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/// The example offered is a simple, realistic example of minimalist
/// JSON file where:
///
/// 1) Outer structure is an object (not an array)
/// 2) Top-level keys contain information (not name of structure)
/// 3) Inner values within array indicate mixed categories.
///
/// Write less Rust code overall simply by making use of various serde
/// attributes, the question-mark operator `?` and `ErrorKind` with
/// various impls of `From` and `Into` traits.
extern crate serde;
use serde::{Serialize, Deserialize};
use std::collections::HashMap;
use std::fs;
use std::result::Result;
#[derive(Serialize, Deserialize, Debug)]
#[serde(rename_all = "kebab-case")] // See https://serde.rs/attributes.html
struct EnergyPreferenceHistory {
energy_preferences: EnergyPreferences
}
#[derive(Serialize, Deserialize, Debug)]
struct EnergyPreferences (HashMap<Century, Vec<EnergySources>>);
#[derive(Serialize, Deserialize, Debug, PartialEq, Eq, Hash)]
enum Century {
#[serde(rename = "1800s")]
NinteenthCentury,
#[serde(rename = "1900s")]
TwentiethCentury,
#[serde(rename = "2000s")]
TwentyfirstCentury
}
#[derive(Serialize, Deserialize, Debug)]
#[serde(untagged)] // <-- Unflatten from compact JSON
enum EnergySources {
Sustainable(Inexhaustible),
Animal(Blubber),
Vegetable(Crop),
Mineral(Fossil),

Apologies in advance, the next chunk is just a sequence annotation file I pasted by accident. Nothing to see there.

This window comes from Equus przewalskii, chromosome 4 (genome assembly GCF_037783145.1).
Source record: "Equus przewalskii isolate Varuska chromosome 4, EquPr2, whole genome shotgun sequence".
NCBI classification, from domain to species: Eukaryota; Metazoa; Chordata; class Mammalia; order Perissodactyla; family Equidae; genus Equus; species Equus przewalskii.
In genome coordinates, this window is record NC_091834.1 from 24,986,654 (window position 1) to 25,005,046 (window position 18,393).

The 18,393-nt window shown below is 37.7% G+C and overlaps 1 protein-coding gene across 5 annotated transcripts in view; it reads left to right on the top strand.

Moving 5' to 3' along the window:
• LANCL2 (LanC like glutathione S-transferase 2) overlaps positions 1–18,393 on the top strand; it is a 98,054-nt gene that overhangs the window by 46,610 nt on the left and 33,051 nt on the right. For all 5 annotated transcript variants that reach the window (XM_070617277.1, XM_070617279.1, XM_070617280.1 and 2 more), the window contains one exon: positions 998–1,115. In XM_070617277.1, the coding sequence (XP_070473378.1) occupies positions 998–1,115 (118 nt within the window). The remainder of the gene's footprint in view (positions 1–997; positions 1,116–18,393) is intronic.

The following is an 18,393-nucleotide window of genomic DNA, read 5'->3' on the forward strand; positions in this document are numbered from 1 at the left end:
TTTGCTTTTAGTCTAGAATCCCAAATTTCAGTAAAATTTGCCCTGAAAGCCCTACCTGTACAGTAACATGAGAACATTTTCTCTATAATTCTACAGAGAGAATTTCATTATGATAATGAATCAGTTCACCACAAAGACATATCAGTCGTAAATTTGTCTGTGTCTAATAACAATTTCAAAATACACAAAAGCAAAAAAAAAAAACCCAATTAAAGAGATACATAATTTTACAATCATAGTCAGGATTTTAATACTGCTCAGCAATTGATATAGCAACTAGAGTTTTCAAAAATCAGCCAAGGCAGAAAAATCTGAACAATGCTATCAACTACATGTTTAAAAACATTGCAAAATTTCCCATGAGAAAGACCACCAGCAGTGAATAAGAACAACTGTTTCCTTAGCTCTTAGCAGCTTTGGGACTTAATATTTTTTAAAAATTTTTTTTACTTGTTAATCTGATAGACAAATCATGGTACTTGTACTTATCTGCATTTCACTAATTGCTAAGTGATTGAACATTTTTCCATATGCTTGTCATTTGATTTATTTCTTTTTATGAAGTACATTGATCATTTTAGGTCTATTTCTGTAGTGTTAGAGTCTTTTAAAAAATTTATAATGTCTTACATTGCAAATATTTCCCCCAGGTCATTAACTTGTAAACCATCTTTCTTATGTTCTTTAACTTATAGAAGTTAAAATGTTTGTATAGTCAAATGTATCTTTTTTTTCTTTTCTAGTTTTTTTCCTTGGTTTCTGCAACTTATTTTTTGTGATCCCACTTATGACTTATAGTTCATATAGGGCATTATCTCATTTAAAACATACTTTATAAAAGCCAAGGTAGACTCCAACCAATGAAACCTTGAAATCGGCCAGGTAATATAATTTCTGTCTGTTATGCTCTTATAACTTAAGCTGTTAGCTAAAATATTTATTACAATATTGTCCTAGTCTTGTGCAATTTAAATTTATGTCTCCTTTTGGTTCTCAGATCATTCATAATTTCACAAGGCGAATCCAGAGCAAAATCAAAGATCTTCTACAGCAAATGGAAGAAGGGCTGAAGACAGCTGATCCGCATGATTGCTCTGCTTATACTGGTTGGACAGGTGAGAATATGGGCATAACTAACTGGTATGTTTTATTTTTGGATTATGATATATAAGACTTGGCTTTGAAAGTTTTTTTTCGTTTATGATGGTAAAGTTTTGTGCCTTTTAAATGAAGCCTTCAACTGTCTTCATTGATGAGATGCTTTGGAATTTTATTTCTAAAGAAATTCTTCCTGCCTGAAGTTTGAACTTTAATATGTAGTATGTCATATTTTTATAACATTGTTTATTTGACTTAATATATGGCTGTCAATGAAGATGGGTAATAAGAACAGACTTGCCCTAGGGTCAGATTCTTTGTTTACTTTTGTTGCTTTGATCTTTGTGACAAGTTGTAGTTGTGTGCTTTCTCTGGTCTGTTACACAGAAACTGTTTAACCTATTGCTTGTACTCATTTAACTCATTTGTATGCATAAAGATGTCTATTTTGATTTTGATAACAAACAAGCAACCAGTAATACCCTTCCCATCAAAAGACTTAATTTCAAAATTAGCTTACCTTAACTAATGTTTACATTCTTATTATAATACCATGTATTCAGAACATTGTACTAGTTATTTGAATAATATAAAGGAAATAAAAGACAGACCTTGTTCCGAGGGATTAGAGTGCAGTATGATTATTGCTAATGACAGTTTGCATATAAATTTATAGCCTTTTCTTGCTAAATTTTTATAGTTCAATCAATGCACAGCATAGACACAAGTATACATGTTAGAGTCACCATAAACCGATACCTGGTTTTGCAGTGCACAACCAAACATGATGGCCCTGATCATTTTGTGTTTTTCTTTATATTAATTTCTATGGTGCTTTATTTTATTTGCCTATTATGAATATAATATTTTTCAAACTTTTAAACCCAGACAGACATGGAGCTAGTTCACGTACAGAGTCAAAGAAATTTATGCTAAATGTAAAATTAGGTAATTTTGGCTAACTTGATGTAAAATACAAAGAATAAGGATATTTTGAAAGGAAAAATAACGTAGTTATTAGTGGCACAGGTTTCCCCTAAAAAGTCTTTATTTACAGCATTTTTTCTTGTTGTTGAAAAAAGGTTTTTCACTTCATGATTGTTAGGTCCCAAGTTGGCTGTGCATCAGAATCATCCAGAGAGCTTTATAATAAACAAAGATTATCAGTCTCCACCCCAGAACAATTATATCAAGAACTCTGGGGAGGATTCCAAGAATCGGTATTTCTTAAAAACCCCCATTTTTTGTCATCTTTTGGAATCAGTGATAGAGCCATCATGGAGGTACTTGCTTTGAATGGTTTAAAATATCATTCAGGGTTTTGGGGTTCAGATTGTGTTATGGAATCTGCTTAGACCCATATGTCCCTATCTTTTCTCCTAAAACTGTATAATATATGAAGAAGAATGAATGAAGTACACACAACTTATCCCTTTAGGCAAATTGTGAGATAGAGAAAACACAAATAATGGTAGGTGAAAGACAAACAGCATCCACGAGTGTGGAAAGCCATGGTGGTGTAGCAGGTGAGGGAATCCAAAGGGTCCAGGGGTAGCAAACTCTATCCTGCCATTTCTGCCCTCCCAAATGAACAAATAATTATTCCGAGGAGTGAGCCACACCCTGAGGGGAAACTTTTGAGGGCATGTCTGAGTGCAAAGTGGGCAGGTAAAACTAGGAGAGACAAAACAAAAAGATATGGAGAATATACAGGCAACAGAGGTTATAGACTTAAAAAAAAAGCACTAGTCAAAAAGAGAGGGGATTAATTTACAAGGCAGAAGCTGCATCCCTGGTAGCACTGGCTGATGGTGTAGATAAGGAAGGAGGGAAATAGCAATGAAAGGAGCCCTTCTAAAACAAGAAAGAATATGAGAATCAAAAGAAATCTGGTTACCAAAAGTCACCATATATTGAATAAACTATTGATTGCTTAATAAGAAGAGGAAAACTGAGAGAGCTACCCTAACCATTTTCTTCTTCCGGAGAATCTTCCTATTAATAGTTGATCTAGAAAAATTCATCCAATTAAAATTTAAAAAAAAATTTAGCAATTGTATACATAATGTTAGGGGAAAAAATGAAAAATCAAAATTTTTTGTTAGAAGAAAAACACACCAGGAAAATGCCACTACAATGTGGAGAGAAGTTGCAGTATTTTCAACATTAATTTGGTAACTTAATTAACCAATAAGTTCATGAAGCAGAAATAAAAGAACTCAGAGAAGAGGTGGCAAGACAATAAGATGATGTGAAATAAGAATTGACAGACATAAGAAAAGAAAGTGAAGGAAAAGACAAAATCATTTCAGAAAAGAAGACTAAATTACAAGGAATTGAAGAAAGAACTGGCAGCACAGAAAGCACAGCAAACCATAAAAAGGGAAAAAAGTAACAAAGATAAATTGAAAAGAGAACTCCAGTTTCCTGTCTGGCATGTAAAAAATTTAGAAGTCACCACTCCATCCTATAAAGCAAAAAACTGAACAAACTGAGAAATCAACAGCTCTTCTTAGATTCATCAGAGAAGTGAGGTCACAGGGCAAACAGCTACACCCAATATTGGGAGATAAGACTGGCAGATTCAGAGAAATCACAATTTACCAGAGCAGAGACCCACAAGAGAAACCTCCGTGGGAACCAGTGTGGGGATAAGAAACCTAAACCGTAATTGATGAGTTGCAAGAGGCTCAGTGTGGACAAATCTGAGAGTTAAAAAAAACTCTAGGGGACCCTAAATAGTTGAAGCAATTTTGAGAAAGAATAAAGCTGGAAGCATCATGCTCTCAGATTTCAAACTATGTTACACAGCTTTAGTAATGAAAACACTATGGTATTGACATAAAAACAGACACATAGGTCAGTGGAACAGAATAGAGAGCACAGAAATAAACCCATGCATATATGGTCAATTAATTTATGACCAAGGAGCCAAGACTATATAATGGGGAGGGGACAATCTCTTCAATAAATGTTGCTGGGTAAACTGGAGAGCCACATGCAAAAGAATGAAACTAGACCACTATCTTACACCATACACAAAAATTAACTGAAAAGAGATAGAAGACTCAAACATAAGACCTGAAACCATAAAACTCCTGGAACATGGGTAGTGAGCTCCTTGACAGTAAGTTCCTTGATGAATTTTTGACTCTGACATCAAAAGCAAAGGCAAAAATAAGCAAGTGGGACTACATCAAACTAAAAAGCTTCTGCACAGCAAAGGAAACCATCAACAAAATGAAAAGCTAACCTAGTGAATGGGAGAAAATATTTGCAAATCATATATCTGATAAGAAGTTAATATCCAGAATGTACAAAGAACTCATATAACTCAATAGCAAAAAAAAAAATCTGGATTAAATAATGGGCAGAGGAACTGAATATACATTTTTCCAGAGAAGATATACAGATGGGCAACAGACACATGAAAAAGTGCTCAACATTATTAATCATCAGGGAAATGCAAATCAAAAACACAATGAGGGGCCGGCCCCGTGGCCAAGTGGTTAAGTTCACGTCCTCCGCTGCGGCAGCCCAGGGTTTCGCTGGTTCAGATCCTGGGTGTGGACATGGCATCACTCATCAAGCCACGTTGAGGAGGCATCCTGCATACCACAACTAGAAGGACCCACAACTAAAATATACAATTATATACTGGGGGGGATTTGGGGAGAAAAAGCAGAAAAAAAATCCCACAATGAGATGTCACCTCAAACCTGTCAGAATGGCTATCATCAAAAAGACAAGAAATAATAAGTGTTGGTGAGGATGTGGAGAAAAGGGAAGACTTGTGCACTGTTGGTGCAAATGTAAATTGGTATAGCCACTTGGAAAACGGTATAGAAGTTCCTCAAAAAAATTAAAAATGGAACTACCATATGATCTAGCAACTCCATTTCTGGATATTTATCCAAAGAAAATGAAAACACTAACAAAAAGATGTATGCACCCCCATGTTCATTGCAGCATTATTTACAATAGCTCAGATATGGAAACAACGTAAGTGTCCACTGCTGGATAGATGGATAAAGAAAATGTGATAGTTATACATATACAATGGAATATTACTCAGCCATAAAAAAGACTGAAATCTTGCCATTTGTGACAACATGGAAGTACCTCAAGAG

}
#[derive(Serialize, Deserialize, Debug)]
#[serde(rename_all = "lowercase")]
enum Inexhaustible {
Solar,
Wind,
// ...
}
/// Animal
#[derive(Serialize, Deserialize, Debug)]
#[serde(rename_all = "lowercase")]
enum Blubber {
Seal,
Whale,
// ...
}
/// Vegetable
#[derive(Serialize, Deserialize, Debug)]
#[serde(rename_all = "lowercase")]
enum Crop {
Peanut,
Soy,
// ...
}
/// Mineral
#[derive(Serialize, Deserialize, Debug)]
#[serde(rename_all = "lowercase")]
enum Fossil {
Kerosene,
Petroleum,
// ...
}
// Optionally, use Failure::Fail and annotate each variant with an
// error message, so you may eliminate `println!` statements within
// `from` methods below. (Just keeping it simple, here)
#[derive(Debug)]
enum ErrorKind {
BadJson,
NoJson,
NoFilePath,
Unknown,
}
// TODO: as an exercise, comment-out all `impl From` and see how the
// compiler helpfully indicates *exactly* what needs to be written.
// Then, it's a matter of taste regarding how deep you go into
// addressing each particular error to your own ErrorKind.
// Lots to love about Rust!
impl From<serde_json::Error> for ErrorKind {
fn from(err: serde_json::Error) -> ErrorKind {
use serde_json::error::Category;
match err.classify() {
Category::Io => {
println!("Serde JSON IO-error: {:?}", &err);
ErrorKind::NoJson
}
Category::Syntax | Category::Data | Category::Eof => {
println!("Serde JSON error: {:?} {:?}", err.classify(), &err);
ErrorKind::BadJson
}
}
}
}
impl From<std::io::Error> for ErrorKind {
fn from(err: std::io::Error) -> ErrorKind {
match err.kind() {
std::io::ErrorKind::NotFound => {
println!("File or directory path not found: {:?}", err);
ErrorKind::NoFilePath
}
_ => {
println!("IO Error: {:?}", err);
ErrorKind::Unknown
}
}
}
}
fn main() -> Result<(), ErrorKind> {
let json_string = fs::read_to_string("energy.json")?;
let sources: EnergyPreferenceHistory =
serde_json::de::from_str(&json_string)?;
println!("{:#?}", sources);
Ok(())
}
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